10. II: Stockpiling Is Not Independent of Trade

    This section disputes my contention that stockpiling driven by supply reduction fuels poaching, using many loaded terms such as “distorted”, “flawed”, “mere conjectures”, “carelessly”, etc. even before they present any evidence whatsoever to support the use of these terms. I believe this is called “setting up” the reader.

    I do not disagree with anything N and A say about businesses stockpiling raw materials and commodities for the reasons they give, it is all out of Economics 101 taught in lower division university courses.

    We can bicker back and forth about whether it is speculative stockpiling or consumer demand that is the key driver of poaching, but at the end of the day it doesn’t really matter for the system I propose that aims to reduce high prices, the need for corruption, and ultimately poaching.

  8. Val
    Cape Town, South Africa.
    October 25, 2014, 4:46 am

    Surely an animal’s tooth is not a product, or a commodity. Trading implies renewable and sustainable articles with value based on real needs and real uses. The “value” of such animal products derives from superstition, vanity, greed, and fashion; a false economy being the driving force based on fraudulent trading propaganda; vicious activities; the kind of trading that can permanently disturb the Created/Evolved balance of our living world. Nature is Life; and Life is not a tradeable product.

  9. Petter Granli
    Kenya
    October 25, 2014, 4:00 am

    Extremely well written piece by Nadal and Aguayo. It is becoming increasingly difficult to understand why Dan Stiles continue to argue for a truly destructive course other than for those involved in the ivory trade.

  10. Grace Gabriel
    China
    October 24, 2014, 1:03 pm

    Thank you for this excellent rebuttal debunking the unlogical pro-trade assertions. As I pointed out in an earlier blog “Elephants are not Widgets” http://voices.nationalgeographic.com/2014/09/24/opinion-elephants-are-not-widgets/
    opening the legal ivory markets in China have already shown desastrolus results for elephants. Pro-trade pundits pushing their agenda into policy arena is extremely dangerous!

  11. Alan Short
    South Africa
    October 24, 2014, 12:18 pm

    @Melinda Mueller “The upside? We still have elephants. The downside? We do not. As a business person for thirty-five years, I can say with certainty that when the upside of a proposal gives you at best only what you presently have, and the downside results in an unexceptable loss, you DO NOT risk it.”
    Probably the best summary of the anti-trade position I’ve ever seen. Thank you. This argument applies equally to the debate on rhino horn trade, possibly more so because rhinos are even more threatened (especially the Asian species) than elephants.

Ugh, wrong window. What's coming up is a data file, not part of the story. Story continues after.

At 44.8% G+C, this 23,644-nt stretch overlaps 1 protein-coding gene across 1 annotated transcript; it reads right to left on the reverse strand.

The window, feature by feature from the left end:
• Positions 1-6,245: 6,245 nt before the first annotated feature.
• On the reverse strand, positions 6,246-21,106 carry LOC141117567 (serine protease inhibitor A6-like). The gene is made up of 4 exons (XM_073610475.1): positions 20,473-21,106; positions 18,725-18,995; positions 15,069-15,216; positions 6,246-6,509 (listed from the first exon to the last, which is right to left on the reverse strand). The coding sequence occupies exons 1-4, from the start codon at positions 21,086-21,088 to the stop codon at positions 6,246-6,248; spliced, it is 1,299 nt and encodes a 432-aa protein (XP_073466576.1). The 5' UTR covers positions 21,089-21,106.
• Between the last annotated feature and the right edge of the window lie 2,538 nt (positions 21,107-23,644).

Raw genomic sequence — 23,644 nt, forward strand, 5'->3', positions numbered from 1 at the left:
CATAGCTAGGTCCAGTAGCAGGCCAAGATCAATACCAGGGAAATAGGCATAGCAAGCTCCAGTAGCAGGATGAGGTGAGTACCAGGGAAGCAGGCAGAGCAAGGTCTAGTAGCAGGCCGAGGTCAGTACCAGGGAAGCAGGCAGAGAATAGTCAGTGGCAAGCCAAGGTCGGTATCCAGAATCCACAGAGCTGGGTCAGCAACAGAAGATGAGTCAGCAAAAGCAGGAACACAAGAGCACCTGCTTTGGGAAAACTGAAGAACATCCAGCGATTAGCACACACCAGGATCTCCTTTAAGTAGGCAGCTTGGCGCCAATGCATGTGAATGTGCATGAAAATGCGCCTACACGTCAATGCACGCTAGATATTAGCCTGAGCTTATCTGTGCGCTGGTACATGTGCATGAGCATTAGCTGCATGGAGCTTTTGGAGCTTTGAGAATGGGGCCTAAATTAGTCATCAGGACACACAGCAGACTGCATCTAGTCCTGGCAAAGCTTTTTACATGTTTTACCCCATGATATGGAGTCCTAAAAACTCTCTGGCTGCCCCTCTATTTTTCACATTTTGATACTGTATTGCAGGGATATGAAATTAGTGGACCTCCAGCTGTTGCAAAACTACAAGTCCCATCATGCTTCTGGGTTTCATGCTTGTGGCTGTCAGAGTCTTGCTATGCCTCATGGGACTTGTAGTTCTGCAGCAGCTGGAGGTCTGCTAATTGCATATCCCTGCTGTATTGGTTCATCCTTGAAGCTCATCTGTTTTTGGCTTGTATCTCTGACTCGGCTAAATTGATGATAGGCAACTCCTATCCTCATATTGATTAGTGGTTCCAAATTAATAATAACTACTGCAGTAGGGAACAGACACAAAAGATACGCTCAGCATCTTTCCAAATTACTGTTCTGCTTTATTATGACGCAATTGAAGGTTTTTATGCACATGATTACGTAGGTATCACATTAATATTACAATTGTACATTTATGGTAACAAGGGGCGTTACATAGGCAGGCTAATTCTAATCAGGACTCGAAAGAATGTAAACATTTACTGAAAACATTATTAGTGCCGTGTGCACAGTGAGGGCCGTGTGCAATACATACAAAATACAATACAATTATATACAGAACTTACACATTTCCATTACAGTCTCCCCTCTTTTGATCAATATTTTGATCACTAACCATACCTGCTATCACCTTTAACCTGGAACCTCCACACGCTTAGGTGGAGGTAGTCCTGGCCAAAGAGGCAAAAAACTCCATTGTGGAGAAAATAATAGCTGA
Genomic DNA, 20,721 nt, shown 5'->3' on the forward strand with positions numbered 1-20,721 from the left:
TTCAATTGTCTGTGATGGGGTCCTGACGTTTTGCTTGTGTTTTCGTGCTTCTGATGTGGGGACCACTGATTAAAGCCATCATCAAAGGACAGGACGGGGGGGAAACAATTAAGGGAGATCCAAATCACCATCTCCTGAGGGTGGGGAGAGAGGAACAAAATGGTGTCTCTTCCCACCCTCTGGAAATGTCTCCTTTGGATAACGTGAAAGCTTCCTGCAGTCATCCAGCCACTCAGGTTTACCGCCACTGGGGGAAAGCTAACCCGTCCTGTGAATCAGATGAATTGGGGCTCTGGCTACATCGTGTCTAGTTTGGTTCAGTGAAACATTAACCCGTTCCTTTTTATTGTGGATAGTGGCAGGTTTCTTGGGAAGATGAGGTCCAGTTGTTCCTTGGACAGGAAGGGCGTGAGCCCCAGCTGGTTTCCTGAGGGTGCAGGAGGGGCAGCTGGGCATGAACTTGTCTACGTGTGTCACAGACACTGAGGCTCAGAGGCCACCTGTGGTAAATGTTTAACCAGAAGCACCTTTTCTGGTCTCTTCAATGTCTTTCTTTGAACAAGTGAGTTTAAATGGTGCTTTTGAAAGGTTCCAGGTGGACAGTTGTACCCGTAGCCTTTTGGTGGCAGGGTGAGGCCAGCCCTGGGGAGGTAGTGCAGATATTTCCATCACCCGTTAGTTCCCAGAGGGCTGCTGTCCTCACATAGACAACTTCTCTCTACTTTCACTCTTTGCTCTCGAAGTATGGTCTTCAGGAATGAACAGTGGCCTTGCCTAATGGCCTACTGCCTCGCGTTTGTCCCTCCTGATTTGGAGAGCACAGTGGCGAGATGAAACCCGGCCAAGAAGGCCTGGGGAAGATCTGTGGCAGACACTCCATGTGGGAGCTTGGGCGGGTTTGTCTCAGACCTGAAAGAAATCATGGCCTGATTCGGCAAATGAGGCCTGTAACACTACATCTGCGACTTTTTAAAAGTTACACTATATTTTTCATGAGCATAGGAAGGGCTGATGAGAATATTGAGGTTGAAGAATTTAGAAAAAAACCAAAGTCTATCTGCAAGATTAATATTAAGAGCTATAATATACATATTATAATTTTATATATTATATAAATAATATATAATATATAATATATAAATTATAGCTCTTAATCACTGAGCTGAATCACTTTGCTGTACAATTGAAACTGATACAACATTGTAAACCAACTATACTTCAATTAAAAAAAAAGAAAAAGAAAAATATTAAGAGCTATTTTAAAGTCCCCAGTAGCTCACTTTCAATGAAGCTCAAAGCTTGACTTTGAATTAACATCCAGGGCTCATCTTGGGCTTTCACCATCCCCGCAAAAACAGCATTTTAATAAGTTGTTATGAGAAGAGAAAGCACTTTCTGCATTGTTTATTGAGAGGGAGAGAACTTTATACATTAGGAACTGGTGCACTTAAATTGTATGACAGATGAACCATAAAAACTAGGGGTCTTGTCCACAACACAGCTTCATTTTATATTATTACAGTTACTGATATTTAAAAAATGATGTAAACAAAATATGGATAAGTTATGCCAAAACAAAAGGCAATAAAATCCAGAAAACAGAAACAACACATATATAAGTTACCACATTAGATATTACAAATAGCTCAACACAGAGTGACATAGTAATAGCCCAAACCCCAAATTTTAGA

12. Ahmed ELNAHAS
    Italy
    October 24, 2014, 5:07 am

    When, and at what cost, will man ever comprehend that Nature isn’t a Stock Exchange Market commodity.. Subject to bidding, bartering and speculating.. I’m disconcerted about the “IN HIS OWN IMAGE” bit!!

  13. Furaha A Mbilinyi
    Arusha-Tanzania
    October 24, 2014, 3:13 am

    illegal means illegal even if it is small in that sense. we are finishing up the only left big wild species.

    THIS IS TOTALLY A MURDER CASE.

  14. Leanora
    Australia
    October 23, 2014, 11:22 pm

    This is NOT about economics. What a ridiculous proposal. I can only hope that there are enough human beings on the planet in the process of evolution to a consciousness which regonizes the interconnected nature of all life. In this recognition we have the opportunity to exit the perceptual reality of shortage, separation, fear and abuse of nature… and enter into a co-creative expression with nature, supporting a thriving ecosystem which supports life. This is my prayer

  15. Tessa Hayward
    United Kingdom
    October 23, 2014, 3:24 pm

    Ridiculous

  16. Melinda Mueller
    Qualicum Beach, B.C.
    October 23, 2014, 2:50 pm

    I am always so disheartened when I read cogently prepared arguments that nonetheless ignore or minimize important elements in this debate. Should Stiles’ arguments become policy, then we will shortly know whether or not he is right. The upside? We still have elephants. The downside? We do not. As a business person for thirty-five years, I can say with certainty that when the upside of a proposal gives you at best only what you presently have, and the downside results in an unexceptable loss, you DO NOT risk it. This in addition to the unfathomable loss of an iconic species, for which there is NO excuse and from which there is NO recovery. This is a dreadfully bad idea dressed up to look pretty. And it is still lipstick on a pig (no offense to pigs).

  17. Tessa van Schaik
    South Africa
    October 23, 2014, 5:05 am

    This is an exceptionally well written blog by two credible authors. It is clear that these economists have a thorough grasp of the issues at hand here, and not only an understanding of economics. Every South African should read this blog. This makes more sense to me that any pro-trade argument that I have listened to. Please publish this blog in your magazine, to balance the point of view expressed by Dan Stiles.

  18. JY Kim
    United States
    October 22, 2014, 9:37 pm

    Who are these people arguing for legalization of ivory trade? Have they thought of the ripple effect? This is akin to advocating for the legalization of human organ harvesting. Dan Stiles is foolishly focused on the short term without considering the long-term ramifications.